If you are suffering from financial stress and anxiety, pursuing debt relief may help improve your health and relieve some short and long-term negative effects of debt. Debt weighs heavily on your mental well-being and can also impact your physical health. Persistent money stress can mimic post-traumatic stress disorder in some people.
The Negative Effects of Debt and Financial Stress
Money-related anxieties can also trigger physical health problems and lead to behaviors that might exacerbate existing conditions.
- Delayed Healthcare
- Poor Eating Habits
- Substance Use
- Digestive problems
- Heart Disease
- Sleep problems
- Weight gain or loss
- Memory Problems
- Concentration issues
- Low Self Esteem
5 Ways Debt Relief Can Improve Your Health
- Get Medical Care When You Need It
- Have Money to Spend on Stress Reducing Activities
- Confront Thoughts and Feelings You’ve Been Avoiding
- Time to Assess Your Core Money Beliefs and Habits
- Reduce Chronic Stress and Unhealthy Coping Behaviors
1. Get Medical Care When You Need It
Half of adults in the U.S. say they put off or skipped some sort of health care or dental care in the past year because of the cost. Delaying needed health care is not good for you! When you put off treatment because of the cost it can lead to serious consequences.
Skipping preventative measures or delaying treatments or procedures can lead to a worsening of your symptoms, a need for more costly interventions, and may do permanent harm to your health and wellbeing.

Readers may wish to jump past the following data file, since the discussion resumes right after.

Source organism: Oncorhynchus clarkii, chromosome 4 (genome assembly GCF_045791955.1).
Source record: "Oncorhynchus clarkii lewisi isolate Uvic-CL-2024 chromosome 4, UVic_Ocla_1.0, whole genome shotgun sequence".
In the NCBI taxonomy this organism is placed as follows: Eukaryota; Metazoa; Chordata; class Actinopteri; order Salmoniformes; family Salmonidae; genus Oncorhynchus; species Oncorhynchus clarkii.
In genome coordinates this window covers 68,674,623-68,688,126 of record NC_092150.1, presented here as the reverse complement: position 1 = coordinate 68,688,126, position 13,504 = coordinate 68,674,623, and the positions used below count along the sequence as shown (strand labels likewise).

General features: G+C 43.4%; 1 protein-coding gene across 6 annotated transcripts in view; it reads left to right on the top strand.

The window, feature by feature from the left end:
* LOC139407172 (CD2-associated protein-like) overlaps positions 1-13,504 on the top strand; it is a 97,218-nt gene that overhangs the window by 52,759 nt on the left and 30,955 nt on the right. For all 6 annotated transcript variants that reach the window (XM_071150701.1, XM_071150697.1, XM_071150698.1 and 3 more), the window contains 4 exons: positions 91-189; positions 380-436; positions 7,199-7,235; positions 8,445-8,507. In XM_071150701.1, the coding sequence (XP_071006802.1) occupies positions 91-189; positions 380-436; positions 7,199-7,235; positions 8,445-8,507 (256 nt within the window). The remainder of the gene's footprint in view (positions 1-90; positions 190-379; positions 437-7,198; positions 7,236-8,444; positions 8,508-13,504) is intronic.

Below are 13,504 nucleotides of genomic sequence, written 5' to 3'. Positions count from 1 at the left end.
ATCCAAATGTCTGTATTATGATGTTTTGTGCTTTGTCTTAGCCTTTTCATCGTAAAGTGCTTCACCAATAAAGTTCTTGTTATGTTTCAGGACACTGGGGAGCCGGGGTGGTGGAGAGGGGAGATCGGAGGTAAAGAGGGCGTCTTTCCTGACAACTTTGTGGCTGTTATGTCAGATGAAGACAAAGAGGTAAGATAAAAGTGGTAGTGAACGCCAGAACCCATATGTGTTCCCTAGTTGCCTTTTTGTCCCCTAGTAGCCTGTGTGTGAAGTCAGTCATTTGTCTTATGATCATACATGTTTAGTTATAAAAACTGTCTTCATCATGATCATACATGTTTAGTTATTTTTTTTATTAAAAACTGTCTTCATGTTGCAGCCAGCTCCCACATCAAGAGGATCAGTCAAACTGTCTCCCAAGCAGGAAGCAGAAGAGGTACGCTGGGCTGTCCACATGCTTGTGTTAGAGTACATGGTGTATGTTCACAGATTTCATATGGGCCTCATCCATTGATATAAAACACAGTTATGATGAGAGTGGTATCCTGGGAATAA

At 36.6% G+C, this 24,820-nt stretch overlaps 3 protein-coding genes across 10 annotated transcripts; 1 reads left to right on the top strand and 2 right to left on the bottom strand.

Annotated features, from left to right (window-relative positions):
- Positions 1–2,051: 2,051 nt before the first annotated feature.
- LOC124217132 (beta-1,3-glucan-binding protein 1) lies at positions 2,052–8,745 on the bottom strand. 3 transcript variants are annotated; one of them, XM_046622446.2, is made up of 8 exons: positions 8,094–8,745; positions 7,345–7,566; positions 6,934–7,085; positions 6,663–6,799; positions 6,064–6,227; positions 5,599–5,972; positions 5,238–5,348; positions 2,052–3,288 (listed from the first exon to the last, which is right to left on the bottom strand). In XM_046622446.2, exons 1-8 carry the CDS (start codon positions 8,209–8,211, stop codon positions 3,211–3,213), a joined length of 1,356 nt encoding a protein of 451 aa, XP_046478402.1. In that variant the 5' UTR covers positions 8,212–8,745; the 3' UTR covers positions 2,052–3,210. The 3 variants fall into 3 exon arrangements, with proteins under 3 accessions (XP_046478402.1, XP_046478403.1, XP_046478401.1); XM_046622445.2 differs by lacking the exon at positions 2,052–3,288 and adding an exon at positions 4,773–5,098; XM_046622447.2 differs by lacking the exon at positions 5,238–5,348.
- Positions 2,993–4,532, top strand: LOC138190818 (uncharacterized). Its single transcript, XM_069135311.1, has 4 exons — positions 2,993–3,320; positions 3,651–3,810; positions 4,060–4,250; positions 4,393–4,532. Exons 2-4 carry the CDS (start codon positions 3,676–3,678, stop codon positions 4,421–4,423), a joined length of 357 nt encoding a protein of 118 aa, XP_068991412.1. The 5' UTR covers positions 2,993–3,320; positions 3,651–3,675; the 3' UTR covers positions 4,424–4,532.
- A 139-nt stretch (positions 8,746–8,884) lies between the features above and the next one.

2. Have Money to Spend on Stress Reducing Activities
When debt rules your life it can be difficult to have the time and resources necessary to balance work stress with relaxation and stress-reducing activities. When you tackle debt through a relief program it not only lowers your financial stress but can free up time and money for things that will mitigate the effect of chronic stress.
Taking time for vacations, participating in hobbies or regular self-care can help prevent stress and anxiety from escalating and impacting your physical or mental health.
3. Confront Thoughts and Feelings You’ve Been Avoiding
Even before your debt is fully resolved, your mental well-being can benefit from starting a program. By confronting your financial situation and implementing a plan, you’ll be able to unburden your mind of the uncertainty that often accompanies unresolved debts.
Also, if you’ve been ignoring or suppressing your feelings about your financial situation, starting to confront those is a first step toward healthily processing them.
4. Take Time to Assess Your Core Money Beliefs and Habits
During debt resolution you’ll have an opportunity to analyze your core beliefs about money and any habits that contributed to your debt.
What core money beliefs and habits contributed to your current debt? Make a list of things you believe about money and decide if the belief or habit is limiting or empowering.
Examples of limiting beliefs:
- I am bad with money
- I will never have enough money
- I will never be able to pay off my debt
Examples of bad money habits:
- Impulse shopping without a budget
- Ignoring bills until the last minute
- Shopping for status
5. Reduce Chronic Stress and Unhealthy Coping Behaviors
When you reduce financial stress, you also reduce the need for the unhealthy coping strategies that can accompany them.
Habits like drinking, smoking and overeating can all increase when you are worried about money.
The Physical and Mental Health Benefits of Debt Relief
Resolving your debt through a relief program can be a long term investment in your health. Debt relief can help counter many of the negative effects of financial worry and stress.
Debt stress can cause:
- Poor sleep
- Chronic anxiety & worrying
- Racing thoughts & poor focus
- Poor planning & judgment
- Impulse control issues
Debt relief can help you:
- Sleep better
- Reduce anxiety & worry less
- Focus on the things that matter
- Plan ahead & Make good decisions
- Avoid past money mistakes
If you need help finding a relief program that is right for you, speak to a Certified Debt Specialist.